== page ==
Health Association in New York State, Inc.
Friday Fax from Albany
BUDGET TALKS AND MHANYS’ ONLINE ADVOCACY: Legislative leaders here in Albany have been meeting for a few weeks, in public, to discuss the Governor’s 2005-06 Executive budget proposal. This marks the first time in nearly a decade that budget talks are happening in the public forum for all to see. In addition, the Minorty Leaders in both the Assembly and Senate have been invited to participate in these discussions.
While the public budget talks are a positive development, it appears that little in the way significant movement has been made as a result of these discussions. However, anticipated release dates of budget proposals from both the Senate and Assembly have now been made public. Members of the Senate plan to release their budget proposal on March 7th (the same day as MHANYS’ Legislative Conference) and Members of the Assembly plan to release their budget proposal on March 14th.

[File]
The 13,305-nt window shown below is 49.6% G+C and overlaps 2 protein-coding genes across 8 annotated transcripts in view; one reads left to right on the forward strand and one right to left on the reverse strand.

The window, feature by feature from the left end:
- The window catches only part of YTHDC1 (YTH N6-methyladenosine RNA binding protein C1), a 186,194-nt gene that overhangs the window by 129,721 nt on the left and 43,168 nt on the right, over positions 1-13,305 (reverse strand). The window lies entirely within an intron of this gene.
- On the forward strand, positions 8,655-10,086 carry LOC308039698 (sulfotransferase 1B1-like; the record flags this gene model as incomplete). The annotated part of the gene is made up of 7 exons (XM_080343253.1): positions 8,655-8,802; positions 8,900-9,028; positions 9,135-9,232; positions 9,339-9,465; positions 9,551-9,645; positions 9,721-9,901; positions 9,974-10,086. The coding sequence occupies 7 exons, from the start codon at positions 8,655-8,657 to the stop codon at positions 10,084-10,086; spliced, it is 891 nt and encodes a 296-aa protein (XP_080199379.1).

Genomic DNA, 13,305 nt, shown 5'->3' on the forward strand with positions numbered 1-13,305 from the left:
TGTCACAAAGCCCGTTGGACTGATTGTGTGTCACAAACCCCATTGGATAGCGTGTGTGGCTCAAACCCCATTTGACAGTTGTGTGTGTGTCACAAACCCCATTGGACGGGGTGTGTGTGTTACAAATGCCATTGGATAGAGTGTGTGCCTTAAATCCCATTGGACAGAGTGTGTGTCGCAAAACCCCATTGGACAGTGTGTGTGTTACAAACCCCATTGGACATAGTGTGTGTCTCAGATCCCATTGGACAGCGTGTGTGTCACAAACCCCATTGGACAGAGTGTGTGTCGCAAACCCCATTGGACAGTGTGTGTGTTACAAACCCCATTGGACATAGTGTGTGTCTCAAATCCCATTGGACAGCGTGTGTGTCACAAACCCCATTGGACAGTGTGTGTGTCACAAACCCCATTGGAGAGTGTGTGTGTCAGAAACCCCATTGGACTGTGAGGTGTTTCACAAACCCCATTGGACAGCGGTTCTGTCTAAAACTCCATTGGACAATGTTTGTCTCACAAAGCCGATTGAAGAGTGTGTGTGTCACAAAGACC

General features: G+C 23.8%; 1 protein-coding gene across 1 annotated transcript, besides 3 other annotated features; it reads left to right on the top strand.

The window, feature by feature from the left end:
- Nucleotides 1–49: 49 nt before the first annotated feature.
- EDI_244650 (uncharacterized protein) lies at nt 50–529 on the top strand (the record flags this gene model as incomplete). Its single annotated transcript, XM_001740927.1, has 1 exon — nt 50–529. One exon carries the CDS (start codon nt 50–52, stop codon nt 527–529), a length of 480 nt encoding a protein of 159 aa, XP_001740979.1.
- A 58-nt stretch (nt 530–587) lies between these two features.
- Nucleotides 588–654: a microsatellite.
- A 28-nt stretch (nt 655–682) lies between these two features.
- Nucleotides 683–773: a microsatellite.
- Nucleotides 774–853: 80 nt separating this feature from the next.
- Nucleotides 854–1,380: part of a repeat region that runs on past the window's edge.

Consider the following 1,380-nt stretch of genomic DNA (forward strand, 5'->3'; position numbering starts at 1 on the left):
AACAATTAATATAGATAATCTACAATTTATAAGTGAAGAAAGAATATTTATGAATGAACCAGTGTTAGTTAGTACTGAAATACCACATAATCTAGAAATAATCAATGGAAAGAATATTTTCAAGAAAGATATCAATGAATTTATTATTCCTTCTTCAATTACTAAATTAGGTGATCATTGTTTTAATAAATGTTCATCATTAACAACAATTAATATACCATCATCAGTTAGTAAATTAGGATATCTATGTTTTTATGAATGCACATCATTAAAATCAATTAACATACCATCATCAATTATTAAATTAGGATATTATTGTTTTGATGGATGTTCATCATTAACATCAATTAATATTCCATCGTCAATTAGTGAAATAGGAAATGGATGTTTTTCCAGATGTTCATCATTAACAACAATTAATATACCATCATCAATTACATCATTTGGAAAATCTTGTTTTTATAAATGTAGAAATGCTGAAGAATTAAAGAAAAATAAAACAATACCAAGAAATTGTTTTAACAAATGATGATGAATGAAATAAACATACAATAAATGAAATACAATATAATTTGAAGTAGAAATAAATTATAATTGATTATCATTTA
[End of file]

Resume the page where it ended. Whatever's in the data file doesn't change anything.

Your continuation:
This means that there is still ample time to weigh in with your legislators to let them know what you think they should do about many of the components of Governor Pataki’s budget proposal as it relates to individuals with mental health needs. Throughout our budget discussions, we have talked about several of the positive aspects of the proposed budget. However, we continue to voice our concerns regarding many portions of the Governor’s proposal.
In order to help you weigh in with your legislators, MHANYS’ Online Advocacy allows you to send your legislators an e-mail, letting them know that they must reject the Governor’s proposal:
Please use MHANYS’ Online Advocacy to send your Senator and Assemblymember an e-mail on the Governor’s proposed budget - http://www.mhanys.org/policy/advbudget.htm - to urge them to reject proposals that would negatively impact individuals with mental health needs in New York.
If you’re unsure of who your Senator and/or Assemblymember are, simply enter your address in the Board of Elections search page at http://map01.elections.state.ny.us/boe/main.asp.